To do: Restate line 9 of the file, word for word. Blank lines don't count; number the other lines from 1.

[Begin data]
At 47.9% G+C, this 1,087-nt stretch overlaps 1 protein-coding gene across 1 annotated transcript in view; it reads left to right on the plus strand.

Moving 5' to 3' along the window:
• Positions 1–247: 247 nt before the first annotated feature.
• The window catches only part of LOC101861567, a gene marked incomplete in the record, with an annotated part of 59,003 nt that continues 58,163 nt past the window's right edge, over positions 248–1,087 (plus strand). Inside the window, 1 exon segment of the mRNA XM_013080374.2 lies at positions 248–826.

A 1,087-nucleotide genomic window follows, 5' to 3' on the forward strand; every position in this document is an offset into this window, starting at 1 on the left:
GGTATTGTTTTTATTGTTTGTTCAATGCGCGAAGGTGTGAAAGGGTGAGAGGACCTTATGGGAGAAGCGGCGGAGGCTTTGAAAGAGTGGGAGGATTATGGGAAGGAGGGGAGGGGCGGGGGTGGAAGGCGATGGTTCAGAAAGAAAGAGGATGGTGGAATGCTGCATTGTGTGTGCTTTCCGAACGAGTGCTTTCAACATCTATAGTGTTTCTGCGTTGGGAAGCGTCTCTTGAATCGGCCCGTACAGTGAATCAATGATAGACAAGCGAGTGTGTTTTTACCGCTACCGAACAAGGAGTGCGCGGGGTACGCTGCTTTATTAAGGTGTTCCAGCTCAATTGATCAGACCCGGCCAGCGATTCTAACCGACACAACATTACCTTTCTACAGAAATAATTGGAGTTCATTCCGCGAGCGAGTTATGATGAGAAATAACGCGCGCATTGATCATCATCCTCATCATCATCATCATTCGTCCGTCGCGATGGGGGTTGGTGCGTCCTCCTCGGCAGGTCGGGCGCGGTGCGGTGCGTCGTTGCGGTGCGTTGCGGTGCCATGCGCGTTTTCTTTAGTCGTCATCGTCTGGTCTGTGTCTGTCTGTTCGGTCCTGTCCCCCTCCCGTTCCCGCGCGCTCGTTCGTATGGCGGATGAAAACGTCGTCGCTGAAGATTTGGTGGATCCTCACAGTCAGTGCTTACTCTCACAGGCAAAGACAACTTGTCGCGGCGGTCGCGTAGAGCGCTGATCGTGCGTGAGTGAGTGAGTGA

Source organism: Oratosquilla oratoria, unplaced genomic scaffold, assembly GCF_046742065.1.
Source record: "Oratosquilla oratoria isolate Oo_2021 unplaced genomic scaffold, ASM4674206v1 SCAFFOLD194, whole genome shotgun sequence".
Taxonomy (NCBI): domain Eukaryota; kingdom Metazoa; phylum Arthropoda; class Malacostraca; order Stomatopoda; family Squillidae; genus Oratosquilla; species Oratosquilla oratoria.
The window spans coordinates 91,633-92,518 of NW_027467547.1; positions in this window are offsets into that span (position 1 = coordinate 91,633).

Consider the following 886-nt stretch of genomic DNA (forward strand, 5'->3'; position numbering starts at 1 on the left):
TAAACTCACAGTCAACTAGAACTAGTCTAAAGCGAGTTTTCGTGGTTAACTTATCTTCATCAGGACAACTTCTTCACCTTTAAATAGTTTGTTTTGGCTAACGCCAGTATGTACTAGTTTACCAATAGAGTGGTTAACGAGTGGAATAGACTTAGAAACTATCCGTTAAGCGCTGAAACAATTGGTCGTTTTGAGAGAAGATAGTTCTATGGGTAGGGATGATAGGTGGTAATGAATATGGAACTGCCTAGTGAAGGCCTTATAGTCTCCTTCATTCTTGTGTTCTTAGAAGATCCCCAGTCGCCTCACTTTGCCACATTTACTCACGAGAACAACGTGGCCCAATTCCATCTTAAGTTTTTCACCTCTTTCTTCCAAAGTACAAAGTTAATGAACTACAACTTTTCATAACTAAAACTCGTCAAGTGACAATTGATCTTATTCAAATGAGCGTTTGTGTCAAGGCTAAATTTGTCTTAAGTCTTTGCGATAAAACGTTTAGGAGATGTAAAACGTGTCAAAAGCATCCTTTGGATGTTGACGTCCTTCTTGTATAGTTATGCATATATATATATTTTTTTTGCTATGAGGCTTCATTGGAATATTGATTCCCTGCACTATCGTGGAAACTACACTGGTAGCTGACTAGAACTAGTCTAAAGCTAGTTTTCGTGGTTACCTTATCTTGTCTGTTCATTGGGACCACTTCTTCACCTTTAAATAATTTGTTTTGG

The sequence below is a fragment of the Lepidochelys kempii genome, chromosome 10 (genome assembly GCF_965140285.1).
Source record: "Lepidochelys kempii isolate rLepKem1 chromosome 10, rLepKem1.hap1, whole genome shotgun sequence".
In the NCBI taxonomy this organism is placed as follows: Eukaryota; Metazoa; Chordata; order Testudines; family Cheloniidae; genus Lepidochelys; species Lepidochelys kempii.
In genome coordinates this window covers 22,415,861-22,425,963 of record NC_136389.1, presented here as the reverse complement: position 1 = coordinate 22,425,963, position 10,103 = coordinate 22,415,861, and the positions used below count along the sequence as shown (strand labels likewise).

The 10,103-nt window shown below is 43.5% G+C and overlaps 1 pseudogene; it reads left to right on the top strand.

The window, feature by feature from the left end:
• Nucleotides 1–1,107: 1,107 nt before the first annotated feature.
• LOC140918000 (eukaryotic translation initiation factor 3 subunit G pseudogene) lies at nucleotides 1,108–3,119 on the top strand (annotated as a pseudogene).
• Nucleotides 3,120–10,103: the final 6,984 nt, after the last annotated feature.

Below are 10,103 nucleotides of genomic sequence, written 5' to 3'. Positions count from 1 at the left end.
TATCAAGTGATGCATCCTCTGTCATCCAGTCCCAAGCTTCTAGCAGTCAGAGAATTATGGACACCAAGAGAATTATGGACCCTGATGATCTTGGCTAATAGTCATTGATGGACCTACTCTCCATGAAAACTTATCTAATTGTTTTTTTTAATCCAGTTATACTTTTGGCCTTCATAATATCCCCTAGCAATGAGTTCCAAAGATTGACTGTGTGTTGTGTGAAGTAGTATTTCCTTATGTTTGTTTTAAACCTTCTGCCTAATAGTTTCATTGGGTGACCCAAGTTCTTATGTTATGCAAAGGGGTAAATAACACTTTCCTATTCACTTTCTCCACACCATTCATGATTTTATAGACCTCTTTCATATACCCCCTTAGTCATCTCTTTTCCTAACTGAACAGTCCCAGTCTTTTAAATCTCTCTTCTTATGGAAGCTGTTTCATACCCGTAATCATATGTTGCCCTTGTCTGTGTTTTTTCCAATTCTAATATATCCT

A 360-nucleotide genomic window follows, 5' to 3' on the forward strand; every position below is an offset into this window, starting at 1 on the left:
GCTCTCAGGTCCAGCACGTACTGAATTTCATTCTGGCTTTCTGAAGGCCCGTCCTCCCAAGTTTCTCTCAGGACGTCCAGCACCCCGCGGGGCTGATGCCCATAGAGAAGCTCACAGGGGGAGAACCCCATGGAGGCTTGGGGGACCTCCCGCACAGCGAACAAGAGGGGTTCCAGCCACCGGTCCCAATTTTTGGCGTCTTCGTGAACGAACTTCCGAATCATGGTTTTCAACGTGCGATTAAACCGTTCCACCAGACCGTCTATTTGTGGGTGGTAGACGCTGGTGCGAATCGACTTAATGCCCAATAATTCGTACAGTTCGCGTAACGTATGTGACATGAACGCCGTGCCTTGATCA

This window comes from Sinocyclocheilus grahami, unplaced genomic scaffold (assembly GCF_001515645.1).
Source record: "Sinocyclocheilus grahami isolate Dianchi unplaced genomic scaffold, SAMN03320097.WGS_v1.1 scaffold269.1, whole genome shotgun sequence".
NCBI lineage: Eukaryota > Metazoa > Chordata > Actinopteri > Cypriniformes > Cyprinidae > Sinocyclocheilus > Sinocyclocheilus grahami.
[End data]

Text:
Taxonomy (NCBI): domain Eukaryota; kingdom Metazoa; phylum Arthropoda; class Malacostraca; order Stomatopoda; family Squillidae; genus Oratosquilla; species Oratosquilla oratoria.